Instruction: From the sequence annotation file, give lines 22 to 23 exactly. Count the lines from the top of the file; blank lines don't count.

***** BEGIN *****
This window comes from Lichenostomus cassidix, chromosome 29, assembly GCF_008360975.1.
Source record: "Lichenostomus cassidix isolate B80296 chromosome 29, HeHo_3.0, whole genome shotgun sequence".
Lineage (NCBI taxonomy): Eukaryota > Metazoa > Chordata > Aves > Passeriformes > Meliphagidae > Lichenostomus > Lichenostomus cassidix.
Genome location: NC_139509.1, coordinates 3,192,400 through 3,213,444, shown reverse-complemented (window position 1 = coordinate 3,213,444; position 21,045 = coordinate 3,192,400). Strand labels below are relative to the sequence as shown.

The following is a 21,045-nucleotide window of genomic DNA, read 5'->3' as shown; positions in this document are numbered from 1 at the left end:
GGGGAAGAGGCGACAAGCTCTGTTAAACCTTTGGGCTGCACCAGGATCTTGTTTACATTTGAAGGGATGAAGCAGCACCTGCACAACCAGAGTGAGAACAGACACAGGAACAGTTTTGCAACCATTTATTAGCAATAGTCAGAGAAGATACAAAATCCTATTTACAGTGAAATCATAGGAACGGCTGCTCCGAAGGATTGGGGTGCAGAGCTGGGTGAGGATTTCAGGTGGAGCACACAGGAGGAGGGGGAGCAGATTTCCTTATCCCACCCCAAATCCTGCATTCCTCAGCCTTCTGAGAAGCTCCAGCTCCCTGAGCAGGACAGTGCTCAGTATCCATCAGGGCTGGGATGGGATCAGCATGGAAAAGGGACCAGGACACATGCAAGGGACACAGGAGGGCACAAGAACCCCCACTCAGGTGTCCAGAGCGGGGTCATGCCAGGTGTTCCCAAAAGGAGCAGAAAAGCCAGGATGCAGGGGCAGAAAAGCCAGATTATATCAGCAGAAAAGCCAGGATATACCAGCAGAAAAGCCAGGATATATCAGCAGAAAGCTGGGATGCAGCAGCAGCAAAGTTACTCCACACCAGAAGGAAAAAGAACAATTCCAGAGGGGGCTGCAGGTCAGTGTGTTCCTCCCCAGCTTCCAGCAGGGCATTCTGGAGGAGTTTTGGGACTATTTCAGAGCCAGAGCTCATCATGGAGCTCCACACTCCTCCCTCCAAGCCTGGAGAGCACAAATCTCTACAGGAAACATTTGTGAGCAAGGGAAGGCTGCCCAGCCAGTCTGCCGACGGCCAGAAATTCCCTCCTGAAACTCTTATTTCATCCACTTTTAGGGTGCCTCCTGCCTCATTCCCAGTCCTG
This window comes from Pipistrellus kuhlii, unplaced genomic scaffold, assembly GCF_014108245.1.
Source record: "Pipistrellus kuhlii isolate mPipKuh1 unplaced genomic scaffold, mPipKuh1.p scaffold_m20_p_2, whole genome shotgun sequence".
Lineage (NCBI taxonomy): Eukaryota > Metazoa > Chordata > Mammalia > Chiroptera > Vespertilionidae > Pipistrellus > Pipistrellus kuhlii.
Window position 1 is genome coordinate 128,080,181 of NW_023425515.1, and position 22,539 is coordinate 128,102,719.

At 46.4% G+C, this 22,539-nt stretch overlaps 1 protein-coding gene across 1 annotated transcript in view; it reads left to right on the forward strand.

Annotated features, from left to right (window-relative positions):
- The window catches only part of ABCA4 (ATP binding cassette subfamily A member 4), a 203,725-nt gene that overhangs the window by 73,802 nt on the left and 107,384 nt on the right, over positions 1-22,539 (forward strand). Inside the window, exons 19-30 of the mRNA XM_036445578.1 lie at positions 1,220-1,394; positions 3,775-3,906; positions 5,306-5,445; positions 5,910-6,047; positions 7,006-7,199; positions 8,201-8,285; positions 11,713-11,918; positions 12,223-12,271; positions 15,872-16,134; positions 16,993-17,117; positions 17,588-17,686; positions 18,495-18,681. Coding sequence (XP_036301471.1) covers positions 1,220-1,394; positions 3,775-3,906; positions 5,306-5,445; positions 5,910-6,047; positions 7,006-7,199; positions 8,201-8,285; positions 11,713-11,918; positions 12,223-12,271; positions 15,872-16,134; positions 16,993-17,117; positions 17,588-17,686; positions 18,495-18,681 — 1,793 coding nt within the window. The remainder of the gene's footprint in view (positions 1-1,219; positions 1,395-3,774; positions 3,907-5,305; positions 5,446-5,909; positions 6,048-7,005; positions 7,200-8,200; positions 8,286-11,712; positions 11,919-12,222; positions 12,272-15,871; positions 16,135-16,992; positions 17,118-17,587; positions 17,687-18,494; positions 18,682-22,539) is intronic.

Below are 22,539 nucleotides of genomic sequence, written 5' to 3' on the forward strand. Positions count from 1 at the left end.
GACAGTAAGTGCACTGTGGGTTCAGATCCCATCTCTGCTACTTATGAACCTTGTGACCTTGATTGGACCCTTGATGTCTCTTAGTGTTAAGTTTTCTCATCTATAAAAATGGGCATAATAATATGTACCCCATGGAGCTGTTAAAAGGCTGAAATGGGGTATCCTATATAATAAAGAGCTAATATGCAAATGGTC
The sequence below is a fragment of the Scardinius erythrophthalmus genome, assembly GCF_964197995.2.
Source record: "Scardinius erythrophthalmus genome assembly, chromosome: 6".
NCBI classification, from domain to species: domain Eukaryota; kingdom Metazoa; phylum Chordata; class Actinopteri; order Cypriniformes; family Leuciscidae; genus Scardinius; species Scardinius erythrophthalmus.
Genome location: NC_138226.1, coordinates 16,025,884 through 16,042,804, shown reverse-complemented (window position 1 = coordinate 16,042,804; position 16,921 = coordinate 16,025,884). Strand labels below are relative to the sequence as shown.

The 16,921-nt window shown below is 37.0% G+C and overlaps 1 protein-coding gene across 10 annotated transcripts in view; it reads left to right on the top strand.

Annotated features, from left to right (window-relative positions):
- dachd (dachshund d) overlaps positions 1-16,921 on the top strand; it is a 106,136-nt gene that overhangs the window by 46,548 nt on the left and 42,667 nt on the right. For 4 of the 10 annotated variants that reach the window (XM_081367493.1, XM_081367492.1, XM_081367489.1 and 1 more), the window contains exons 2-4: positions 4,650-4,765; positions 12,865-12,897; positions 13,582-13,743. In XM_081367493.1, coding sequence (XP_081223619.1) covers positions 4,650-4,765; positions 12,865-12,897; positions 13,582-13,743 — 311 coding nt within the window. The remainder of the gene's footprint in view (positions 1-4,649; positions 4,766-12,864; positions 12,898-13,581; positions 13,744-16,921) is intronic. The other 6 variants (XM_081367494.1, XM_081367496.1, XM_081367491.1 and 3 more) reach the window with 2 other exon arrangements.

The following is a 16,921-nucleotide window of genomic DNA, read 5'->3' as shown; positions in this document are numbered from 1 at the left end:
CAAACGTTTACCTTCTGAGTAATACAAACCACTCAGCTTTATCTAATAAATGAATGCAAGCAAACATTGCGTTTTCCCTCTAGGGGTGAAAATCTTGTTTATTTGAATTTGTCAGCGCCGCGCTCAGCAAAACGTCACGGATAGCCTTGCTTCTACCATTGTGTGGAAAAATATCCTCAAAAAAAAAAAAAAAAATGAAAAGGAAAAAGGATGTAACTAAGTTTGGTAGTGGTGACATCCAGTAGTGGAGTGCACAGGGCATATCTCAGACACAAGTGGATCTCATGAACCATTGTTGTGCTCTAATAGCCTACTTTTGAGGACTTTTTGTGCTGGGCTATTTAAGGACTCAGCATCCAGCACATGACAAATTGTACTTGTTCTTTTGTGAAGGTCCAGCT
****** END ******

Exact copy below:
- dachd (dachshund d) overlaps positions 1-16,921 on the top strand; it is a 106,136-nt gene that overhangs the window by 46,548 nt on the left and 42,667 nt on the right. For 4 of the 10 annotated variants that reach the window (XM_081367493.1, XM_081367492.1, XM_081367489.1 and 1 more), the window contains exons 2-4: positions 4,650-4,765; positions 12,865-12,897; positions 13,582-13,743. In XM_081367493.1, coding sequence (XP_081223619.1) covers positions 4,650-4,765; positions 12,865-12,897; positions 13,582-13,743 — 311 coding nt within the window. The remainder of the gene's footprint in view (positions 1-4,649; positions 4,766-12,864; positions 12,898-13,581; positions 13,744-16,921) is intronic. The other 6 variants (XM_081367494.1, XM_081367496.1, XM_081367491.1 and 3 more) reach the window with 2 other exon arrangements.

The following is a 16,921-nucleotide window of genomic DNA, read 5'->3' as shown; positions in this document are numbered from 1 at the left end: